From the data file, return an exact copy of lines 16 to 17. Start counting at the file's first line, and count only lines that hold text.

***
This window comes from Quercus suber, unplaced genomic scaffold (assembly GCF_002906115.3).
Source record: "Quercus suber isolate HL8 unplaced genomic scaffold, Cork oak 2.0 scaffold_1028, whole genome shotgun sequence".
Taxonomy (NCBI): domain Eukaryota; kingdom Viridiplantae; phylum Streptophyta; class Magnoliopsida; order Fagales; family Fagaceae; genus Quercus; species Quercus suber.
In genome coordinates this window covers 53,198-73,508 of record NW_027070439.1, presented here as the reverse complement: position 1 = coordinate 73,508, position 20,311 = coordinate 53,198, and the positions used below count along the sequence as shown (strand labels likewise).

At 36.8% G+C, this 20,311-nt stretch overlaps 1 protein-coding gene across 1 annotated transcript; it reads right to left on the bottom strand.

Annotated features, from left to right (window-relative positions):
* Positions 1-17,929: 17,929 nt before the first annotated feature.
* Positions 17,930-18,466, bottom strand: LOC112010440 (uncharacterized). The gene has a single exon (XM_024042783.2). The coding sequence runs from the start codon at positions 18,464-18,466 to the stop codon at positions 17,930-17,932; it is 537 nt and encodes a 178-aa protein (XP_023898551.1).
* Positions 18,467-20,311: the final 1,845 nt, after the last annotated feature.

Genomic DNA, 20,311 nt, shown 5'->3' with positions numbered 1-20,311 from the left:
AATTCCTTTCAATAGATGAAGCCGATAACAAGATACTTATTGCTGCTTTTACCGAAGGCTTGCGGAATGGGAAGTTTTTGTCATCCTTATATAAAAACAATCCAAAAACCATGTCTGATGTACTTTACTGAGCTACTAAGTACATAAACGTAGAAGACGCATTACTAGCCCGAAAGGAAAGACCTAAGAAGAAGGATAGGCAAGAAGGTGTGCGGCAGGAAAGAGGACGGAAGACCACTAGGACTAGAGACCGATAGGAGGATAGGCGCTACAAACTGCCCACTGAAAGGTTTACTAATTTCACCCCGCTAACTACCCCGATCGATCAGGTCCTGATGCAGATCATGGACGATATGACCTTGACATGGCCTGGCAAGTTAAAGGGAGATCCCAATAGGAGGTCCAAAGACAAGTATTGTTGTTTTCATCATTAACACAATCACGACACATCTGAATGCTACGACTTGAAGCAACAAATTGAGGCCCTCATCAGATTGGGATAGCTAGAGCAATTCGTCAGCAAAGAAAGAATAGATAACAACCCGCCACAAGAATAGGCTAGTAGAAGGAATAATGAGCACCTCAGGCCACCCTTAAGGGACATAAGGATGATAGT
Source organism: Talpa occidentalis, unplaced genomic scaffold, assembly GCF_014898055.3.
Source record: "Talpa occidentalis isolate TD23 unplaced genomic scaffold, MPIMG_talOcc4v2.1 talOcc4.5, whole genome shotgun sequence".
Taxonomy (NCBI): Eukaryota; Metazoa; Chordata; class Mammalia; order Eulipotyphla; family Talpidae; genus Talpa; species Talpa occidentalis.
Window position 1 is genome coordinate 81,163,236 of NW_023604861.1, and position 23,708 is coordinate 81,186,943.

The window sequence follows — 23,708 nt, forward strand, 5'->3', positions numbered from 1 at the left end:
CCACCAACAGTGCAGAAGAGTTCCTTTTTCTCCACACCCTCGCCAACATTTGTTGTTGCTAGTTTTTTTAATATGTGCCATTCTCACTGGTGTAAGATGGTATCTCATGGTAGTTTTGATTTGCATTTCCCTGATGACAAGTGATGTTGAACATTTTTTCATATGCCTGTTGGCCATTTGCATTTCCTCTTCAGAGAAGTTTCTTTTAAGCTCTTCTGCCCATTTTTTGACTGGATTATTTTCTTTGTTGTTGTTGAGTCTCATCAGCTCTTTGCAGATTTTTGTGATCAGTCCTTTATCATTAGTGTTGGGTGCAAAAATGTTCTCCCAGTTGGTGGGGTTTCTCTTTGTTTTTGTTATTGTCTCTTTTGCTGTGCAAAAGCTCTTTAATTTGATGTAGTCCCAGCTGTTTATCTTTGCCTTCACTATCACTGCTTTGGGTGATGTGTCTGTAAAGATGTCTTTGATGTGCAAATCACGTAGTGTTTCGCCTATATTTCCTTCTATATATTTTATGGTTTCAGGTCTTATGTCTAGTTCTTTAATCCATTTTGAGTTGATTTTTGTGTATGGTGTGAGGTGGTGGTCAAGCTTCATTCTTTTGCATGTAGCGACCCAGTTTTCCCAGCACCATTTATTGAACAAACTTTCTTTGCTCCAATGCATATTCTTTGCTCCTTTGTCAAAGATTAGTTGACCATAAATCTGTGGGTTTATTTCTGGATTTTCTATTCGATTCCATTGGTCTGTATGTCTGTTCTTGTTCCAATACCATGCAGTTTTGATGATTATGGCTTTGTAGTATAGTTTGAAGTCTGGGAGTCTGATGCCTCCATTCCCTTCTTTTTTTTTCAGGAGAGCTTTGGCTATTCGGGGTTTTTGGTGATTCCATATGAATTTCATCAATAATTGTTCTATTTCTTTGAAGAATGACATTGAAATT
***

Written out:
The window sequence follows — 23,708 nt, forward strand, 5'->3', positions numbered from 1 at the left end:
CCACCAACAGTGCAGAAGAGTTCCTTTTTCTCCACACCCTCGCCAACATTTGTTGTTGCTAGTTTTTTTAATATGTGCCATTCTCACTGGTGTAAGATGGTATCTCATGGTAGTTTTGATTTGCATTTCCCTGATGACAAGTGATGTTGAACATTTTTTCATATGCCTGTTGGCCATTTGCATTTCCTCTTCAGAGAAGTTTCTTTTAAGCTCTTCTGCCCATTTTTTGACTGGATTATTTTCTTTGTTGTTGTTGAGTCTCATCAGCTCTTTGCAGATTTTTGTGATCAGTCCTTTATCATTAGTGTTGGGTGCAAAAATGTTCTCCCAGTTGGTGGGGTTTCTCTTTGTTTTTGTTATTGTCTCTTTTGCTGTGCAAAAGCTCTTTAATTTGATGTAGTCCCAGCTGTTTATCTTTGCCTTCACTATCACTGCTTTGGGTGATGTGTCTGTAAAGATGTCTTTGATGTGCAAATCACGTAGTGTTTCGCCTATATTTCCTTCTATATATTTTATGGTTTCAGGTCTTATGTCTAGTTCTTTAATCCATTTTGAGTTGATTTTTGTGTATGGTGTGAGGTGGTGGTCAAGCTTCATTCTTTTGCATGTAGCGACCCAGTTTTCCCAGCACCATTTATTGAACAAACTTTCTTTGCTCCAATGCATATTCTTTGCTCCTTTGTCAAAGATTAGTTGACCATAAATCTGTGGGTTTATTTCTGGATTTTCTATTCGATTCCATTGGTCTGTATGTCTGTTCTTGTTCCAATACCATGCAGTTTTGATGATTATGGCTTTGTAGTATAGTTTGAAGTCTGGGAGTCTGATGCCTCCATTCCCTTCTTTTTTTTTCAGGAGAGCTTTGGCTATTCGGGGTTTTTGGTGATTCCATATGAATTTCATCAATAATTGTTCTATTTCTTTGAAGAATGACATTGAAATT